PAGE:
Traveling

Passengers use their mobile phones on a subway train in Beijing on 28 September 2022. (Noel Celis/AFP)

Longer commute for Beijingers may spell higher depression risks

A recent study on 1,528 Beijing residents finds that every ten more minutes spent travelling from home to the workplace leads to a 1.1% higher risk of depression. How would improving people's journey-to-work experience help policymakers and employers?
An illustration and text by the writer. (Lim Jen Erh)

My secret manuals of life

Former journalist Lim Jen Erh describes his habit of carrying a notebook with him and filling them with his thoughts and doodles. For him, this process is as rigorous and rewarding as writing “secret manuals” of life. Rather than finding secret formulas to live by, he composes them for himself, leaving a trail of clues to look back and ruminate on as life goes on.
Deputy Prime Minister Heng Swee Keat at the 16th Joint Council for Bilateral Cooperation (JCBC) and related Joint Steering Council (JSC) meetings on 8 December 2020. (Ministry of Communications and Information)

Singapore DPM: Singapore can help to better connect China with Southeast Asian markets

In this op-ed in conjunction with the 17th Joint Council for Bilateral Cooperation (JCBC) which will take place on 29 December, Singapore's Deputy Prime Minister Heng Swee Keat examines how Singapore-China relations go beyond the pandemic, into areas including digital connectivity, green energy efforts, economy and trade, and even "panda diplomacy". These efforts will bring the two countries closer together in the next chapter of bilateral relations.
This photo on 26 November 2021 shows journalists gathered at a train station in Kunming to join a preview ride on the China-Laos railway, which is set to start operating in early December 2021. (CNS)

Laos hopes for economic boost with the opening of Laos-China railway

ISEAS academic Nick Freeman says that Laos’ first major railway, inaugurated on 3 December 2021, will create a new link with the Chinese market and has the potential to be a game changer for the Lao economy. This comes at a good time, as Laos seeks post-pandemic recovery in 2022. But the opening of the railway alone does not guarantee such a prospect. While the railway might boost industries such as tourism and exports, leading to a shift away from traditional sectors such as power generation and mineral mining, Laos needs to develop economic "muscle tissue" to ensure that the potential of the railway is translated into tangible results through investing in both hard and soft infrastructure.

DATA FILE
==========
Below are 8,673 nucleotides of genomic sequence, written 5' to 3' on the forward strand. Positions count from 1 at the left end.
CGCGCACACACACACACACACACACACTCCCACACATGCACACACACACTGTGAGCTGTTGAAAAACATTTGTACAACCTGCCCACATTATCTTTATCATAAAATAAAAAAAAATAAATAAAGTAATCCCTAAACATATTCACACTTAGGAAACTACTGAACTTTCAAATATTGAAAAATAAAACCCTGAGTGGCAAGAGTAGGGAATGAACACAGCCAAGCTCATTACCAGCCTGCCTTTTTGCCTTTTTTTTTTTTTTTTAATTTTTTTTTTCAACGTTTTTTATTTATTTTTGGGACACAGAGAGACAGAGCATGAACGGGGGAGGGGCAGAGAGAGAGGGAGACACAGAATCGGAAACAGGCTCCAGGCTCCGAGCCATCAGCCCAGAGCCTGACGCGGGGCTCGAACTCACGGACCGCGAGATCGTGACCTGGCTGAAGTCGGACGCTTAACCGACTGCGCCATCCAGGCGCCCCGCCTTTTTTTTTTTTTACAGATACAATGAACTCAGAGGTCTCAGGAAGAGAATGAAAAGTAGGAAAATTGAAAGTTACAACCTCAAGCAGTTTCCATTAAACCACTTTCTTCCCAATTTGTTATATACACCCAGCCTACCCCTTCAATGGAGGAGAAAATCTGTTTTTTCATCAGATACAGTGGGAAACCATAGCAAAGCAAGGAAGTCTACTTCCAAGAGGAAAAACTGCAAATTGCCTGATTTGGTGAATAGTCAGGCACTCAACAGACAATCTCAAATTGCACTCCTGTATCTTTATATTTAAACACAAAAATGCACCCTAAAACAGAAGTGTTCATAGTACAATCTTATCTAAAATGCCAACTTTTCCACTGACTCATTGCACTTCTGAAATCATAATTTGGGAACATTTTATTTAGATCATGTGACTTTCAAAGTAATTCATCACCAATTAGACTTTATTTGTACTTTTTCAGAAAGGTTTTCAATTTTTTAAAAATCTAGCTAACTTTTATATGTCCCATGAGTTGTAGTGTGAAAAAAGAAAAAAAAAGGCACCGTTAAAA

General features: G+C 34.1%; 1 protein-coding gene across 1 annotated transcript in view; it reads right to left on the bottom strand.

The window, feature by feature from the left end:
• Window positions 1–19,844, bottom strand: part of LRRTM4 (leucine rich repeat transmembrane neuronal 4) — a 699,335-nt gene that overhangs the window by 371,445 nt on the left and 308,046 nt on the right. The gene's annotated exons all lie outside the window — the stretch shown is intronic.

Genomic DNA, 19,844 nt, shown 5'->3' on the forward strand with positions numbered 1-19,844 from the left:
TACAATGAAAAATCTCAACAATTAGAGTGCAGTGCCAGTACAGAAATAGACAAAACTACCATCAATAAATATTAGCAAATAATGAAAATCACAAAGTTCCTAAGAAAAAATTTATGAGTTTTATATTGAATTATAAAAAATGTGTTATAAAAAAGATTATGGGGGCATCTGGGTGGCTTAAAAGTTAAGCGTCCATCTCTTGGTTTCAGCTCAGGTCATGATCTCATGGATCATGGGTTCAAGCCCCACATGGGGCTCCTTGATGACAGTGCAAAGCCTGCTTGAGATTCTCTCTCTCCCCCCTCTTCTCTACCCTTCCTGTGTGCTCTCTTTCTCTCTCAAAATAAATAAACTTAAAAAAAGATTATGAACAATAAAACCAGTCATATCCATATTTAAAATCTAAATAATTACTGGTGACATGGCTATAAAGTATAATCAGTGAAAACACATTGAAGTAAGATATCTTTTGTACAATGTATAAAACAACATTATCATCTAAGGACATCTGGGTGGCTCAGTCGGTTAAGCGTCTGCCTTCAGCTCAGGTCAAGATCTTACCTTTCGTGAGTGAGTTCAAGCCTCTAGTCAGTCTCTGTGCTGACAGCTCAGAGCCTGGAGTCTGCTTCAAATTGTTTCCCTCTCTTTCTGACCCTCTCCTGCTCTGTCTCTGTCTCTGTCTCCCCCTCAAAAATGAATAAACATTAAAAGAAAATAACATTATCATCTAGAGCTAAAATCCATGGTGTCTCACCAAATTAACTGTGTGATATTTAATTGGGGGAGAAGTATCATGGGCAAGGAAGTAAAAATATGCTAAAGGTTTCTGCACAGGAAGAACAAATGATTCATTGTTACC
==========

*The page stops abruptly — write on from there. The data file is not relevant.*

Pedestrians cross a road in front of buildings in the central business district in Beijing, China, on 23 November 2021. (Qilai Shen/Bloomberg)

Hit by the pandemic: Foreign companies in China struggle with regulations and policies

With the pandemic showing no signs of abating, foreign companies in China are feeling the strain with difficulties of bringing in foreign employees and obtaining visas for their families amid changing Covid regulations. Meanwhile, China’s greater emphasis on “domestic circulation” is making foreign enterprises feel at an even greater disadvantage. Zaobao correspondent Chen Jing speaks to the American, European and Singaporean chambers of commerce to find out more.
Workers repair the roads after Lingshi county, Jinzhong city, Shanxi province, China, was badly hit by floods, 12 October 2021. (CNS)

China's mammoth task of upgrading its transport system

Chen Hongbin notes that roads, highways and expressways have mushroomed in China and the country’s overall road connectivity has improved tremendously. What were once far-flung villages now enjoy relatively easy accessibility. That said, more can be done to improve the road systems so that every citizen can have a convenient means of transport. What has China done to improve connectivity in its counties, villages and cities?
The silver grey skies of Chishang.

Taiwanese art historian: 'Severing all ties’ in a pandemic

Cloistered in Chishang township in Taiwan’s Huadong Valley for the past four months, Chiang Hsun has no choice but to face himself in all its foibles. At peace with himself, he is at peace with the world. He revels in beautiful sights, as if he’s the only one let in on nature’s little secret. Just as he readies to leave, tourists trickle back into Chishang, bringing a bit of a bustle with them. May their hearts be still, says Chiang, to see the beauty that lies before them.
A couple use their mobile phones while sharing a bench at a park in Beijing on 21 April 2021. (Wang Zhao/AFP)

A burning issue among Chinese youths: How to escape the rat race?

The terms “involution” (内卷) and “lying flat” (躺平) are trending these days among young people in China who are speaking out against the intense competition and pressures they face. But how many are actually doing something about it? Zaobao correspondent Yu Zeyuan digs deeper into the social phenomenon.
Xishan, Jiangsu in China (left) and Modica, Sicily in Italy (right).

Egyptian-American architect: I see China in rural Italy

In this photo series, Hisham Youssef captures unexpected parallels between the countryside in China and Italy. Different cultures and many miles apart, the similarities are uncanny.